Imagine a family home where one of the residents is a child with a food allergy. Of course, the parents would be vigilant about keeping the dangerous ingredient out of the kitchen. That type of curated approach is the inspiration behind San Francisco-based food start-up leCupboard. It models itself after a household cupboard (thus the name “le cupboard”) that customers rely on with the same level of trust for food that is both nutritious and delicious.
leCupboard Makes a Mean Salad, Using an Algorithm
Founded by entrepreneur Lamiaa Bounahmidi, a former data engineer who has worked in the pharmaceutical industry and also studied biotech and business, leCupboard’s recipes are generated by an algorithm. “Every recipe we do takes into account the bioavailability and how the nutrients are going to work together.” The company uses peer-reviewed research to determine the nutrition goals of each menu item. “I wanted to create something that brought precision and data-driven approach and accountability in food,” Bounahmidi explains. “We want…to make sure we’re not just following trends but creating something that is rooted in science and health and in truth.”
LeCupboard has laudable goals for these exclusively plant-based (also known as vegan) meals—to improve mental health, curb climate change, and reverse metabolic diseases. “We’re not using the word ‘vegan’ because plant-based is more inclusive,” Bounahmidi explains. “Most people who eat our food aren’t even vegan, and we bring in the fine dining experience with the prices of fast-casual food.”
Bounahmidi also understands that most people won’t make consistently healthy choices unless the food tastes good, so leCupboard places utmost importance on the flavor of and layers of texture in their products. “Our dishes aren’t hijacked by fat and sugar,” she explains. “They engage you with tastes beyond plain salt and plain sugar. We’re trying to honor and tell the story of ingredients.”
That’s why each dish has a distinct name inspired by various cities or landmarks around the world. Bounahmidi’s personal favorite dish, Le Sydney Cup, arrives in a glass jar stuffed with almond butter and argan oil over Granny Smith apples and walnut-stuffed dates. The dish called Le Versailles is a plant-based chocolate mousse sprinkled with sea salt, pistachios, and raspberries. “We chose that name because chocolate mousse was made famous by the king of France,” she says. “We really want to reconnect people with the story of their food and ingredients.”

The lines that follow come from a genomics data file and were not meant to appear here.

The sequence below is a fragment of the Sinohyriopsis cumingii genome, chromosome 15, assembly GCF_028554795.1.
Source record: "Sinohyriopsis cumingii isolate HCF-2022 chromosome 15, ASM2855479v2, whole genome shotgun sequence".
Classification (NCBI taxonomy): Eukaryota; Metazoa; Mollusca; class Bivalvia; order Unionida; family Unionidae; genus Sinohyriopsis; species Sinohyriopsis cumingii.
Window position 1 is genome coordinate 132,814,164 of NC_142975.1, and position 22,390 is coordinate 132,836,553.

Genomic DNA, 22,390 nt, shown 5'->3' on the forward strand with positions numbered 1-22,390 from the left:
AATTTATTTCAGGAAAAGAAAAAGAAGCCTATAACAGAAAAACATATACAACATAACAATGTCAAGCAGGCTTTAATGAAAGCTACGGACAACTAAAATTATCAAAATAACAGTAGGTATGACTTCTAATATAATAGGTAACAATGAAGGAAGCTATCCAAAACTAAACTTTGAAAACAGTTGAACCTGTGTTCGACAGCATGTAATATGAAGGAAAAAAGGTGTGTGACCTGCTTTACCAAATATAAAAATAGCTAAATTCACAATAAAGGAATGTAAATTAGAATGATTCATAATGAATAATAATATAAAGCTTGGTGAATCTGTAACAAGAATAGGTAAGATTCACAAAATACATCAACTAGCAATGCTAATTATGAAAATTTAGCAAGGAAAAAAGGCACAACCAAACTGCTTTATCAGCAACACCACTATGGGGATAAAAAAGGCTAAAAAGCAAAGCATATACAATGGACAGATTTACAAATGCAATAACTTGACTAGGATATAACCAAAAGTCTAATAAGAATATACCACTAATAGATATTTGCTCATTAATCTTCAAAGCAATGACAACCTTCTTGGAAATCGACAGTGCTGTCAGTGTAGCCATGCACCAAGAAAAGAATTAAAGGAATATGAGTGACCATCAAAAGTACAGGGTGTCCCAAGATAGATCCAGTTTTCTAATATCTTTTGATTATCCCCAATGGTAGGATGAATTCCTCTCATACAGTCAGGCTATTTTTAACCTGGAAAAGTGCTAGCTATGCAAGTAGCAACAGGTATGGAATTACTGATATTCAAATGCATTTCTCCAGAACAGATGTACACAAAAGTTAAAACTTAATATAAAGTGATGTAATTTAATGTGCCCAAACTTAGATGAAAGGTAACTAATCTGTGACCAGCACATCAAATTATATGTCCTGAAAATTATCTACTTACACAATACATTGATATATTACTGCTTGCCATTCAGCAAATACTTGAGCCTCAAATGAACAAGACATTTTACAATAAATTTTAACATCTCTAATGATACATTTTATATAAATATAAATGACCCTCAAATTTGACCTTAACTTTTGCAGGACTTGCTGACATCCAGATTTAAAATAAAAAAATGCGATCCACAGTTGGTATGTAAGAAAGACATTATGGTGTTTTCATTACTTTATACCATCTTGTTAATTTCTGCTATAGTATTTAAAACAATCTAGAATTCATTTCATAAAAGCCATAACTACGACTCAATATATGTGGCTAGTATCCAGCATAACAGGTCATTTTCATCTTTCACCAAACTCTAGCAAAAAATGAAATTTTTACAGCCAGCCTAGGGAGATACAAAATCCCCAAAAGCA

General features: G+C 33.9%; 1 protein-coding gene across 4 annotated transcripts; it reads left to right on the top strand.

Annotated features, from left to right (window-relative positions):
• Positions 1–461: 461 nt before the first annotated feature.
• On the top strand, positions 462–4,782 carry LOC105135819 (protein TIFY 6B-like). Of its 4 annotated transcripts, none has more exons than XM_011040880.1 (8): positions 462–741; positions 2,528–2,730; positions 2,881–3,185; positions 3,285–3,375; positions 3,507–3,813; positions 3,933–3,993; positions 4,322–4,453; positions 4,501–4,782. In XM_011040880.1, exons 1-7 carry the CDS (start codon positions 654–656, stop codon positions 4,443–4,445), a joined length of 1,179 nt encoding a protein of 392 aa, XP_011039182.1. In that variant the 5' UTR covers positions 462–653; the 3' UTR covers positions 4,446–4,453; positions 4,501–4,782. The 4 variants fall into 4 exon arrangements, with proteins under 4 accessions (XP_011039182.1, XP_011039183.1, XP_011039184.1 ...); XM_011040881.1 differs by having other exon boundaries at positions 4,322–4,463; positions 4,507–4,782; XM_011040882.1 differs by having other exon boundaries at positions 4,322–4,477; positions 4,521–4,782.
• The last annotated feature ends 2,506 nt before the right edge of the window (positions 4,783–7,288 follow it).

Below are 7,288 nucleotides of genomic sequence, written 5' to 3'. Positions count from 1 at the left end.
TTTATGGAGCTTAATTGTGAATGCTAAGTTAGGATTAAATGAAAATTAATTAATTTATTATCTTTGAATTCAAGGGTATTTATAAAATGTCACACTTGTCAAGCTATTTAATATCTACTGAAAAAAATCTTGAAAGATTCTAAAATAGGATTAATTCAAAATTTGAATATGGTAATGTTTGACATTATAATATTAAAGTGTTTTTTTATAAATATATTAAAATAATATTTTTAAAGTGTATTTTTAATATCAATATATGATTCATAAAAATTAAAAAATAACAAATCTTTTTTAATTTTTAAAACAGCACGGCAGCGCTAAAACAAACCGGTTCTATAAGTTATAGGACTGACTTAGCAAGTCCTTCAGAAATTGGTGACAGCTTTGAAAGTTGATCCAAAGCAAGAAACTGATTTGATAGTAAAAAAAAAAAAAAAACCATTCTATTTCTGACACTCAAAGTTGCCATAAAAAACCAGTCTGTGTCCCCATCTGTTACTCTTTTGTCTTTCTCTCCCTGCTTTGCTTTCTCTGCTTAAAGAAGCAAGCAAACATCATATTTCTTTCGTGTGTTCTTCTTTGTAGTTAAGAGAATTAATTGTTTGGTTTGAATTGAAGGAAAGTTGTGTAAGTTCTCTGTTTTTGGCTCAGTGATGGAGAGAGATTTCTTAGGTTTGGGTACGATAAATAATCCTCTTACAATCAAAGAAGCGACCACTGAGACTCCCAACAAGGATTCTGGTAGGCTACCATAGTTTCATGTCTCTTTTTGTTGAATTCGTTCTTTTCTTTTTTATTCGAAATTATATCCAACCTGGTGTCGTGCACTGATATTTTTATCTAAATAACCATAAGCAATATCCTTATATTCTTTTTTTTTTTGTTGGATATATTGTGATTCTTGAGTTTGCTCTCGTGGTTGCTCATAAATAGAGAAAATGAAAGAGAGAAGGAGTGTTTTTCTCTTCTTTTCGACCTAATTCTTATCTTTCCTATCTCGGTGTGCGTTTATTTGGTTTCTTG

Vending Machines with a Vegan Touch
While the company’s first storefront opened on Church Street in 2017, the company has recently gotten the attention of publications like Food & Wine and Eater for their mobile vegan vending machines placed at convenient locations around San Francisco. While the vegan vending machines are meant to provide for individual, daily eating choices, the goal of leCupboard’s catering program is to bring great flavors to social gatherings and also reach people who aren’t near the vending machine locations. “We want to send the message of a better food system through catering and work with events organizers and use it as an asset for the branding of their events.”
The company recently launched two catering packages called Fine Lunching Buffets that can quickly cater for crowds as small as one person and as massive as one thousand hungry eaters. Ordering is simple—the organizer specifies the number of eaters, and then leCupboard brings along the appropriate amount of dishes such as Le Cairo eggplant and chickpea fritters smothered in zippy romesco sauce or Le Bondi Beach salad with baby spinach and earthy cumin-infused lentils tossed with sun-dried tomatoes, pickled onions, cashew cheese, and crunchy cucumbers and pumpkin seeds. Finally, there’s a taste of Le Versailles for dessert. Because if this chocolate mousse was good enough for the King of France, then you know it’s bound to be a crowd pleaser.
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